Board Focus Areas (governance & strategy):

  • Understand Your Market & Competitors — Board Directors in the manufacturing sectors must allocate more time to research activities on their own time. What is the industry doing as it relates to automation? What have been the pros and cons? When a Director can’t ask the right questions they will never get the right answers.
  • The Automation Proclamation — Automation simply for the sake of automation is not the answer. Be the Director who sees further than the fabricated excitement and is able to truly ask the important questions relating to all potentially affected areas.
  • Automation Governance Framework — Sustaining automation initiatives requires a clear governance framework to be effective. This framework additionally acts as a mitigation to risk. Remember, the framework comes before the rollout!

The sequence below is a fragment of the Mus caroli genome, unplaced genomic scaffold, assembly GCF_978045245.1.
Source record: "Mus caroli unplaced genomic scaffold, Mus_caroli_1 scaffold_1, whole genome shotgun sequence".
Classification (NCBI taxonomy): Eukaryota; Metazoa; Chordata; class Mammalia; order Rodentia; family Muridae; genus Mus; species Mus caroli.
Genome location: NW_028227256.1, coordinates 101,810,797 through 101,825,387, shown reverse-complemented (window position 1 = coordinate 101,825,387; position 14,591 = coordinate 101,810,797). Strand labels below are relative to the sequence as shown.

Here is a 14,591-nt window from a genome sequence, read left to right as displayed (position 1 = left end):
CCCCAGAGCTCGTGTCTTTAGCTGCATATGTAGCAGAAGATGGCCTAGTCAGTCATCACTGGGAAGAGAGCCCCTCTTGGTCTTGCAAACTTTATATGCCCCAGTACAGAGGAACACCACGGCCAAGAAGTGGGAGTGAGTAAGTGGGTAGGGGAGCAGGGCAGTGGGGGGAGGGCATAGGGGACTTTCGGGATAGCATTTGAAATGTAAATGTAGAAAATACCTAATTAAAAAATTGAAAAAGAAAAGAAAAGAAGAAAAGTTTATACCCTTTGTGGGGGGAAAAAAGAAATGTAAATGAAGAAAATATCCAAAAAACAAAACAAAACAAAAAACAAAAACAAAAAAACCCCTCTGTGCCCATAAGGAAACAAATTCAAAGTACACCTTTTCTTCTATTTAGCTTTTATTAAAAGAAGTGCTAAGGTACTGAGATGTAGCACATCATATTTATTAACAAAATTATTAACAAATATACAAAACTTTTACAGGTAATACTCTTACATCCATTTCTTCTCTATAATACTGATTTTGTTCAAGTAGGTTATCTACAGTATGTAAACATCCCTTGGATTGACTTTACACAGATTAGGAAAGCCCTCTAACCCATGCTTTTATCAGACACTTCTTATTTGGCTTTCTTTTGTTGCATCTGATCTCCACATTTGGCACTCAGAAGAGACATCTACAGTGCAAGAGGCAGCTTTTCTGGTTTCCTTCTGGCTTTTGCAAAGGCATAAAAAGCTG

• Controls Mechanism — Dig into the mechanisms designed to indicate problems. Poor controls that allow errors to become systemic to a process could put the whole company at risk. Speak often and early on this topic as it is an important form of governance.

Manufacturers haven’t necessarily arrived ‘to’ the light at the end of the tunnel yet as there are still many pieces of the puzzle which need to fall into place. However, many manufacturers are ‘seeing’ the light at the end of the tunnel (although a looming U.S. rail strike threatens more supply chain disruption). These encountered challenges have, however, changed the discussional dynamic in a large percentage of manufacturers’ boardrooms for the better. Long-term crises indeed have the supernatural effect of forcing a valuable and needed balance between governance and strategy focus. This equalizing of a previously unbalanced norm, seemingly repeated because “that’s how we’ve always done it,” is paying off. Let’s hope the governance gods smile favorably upon them.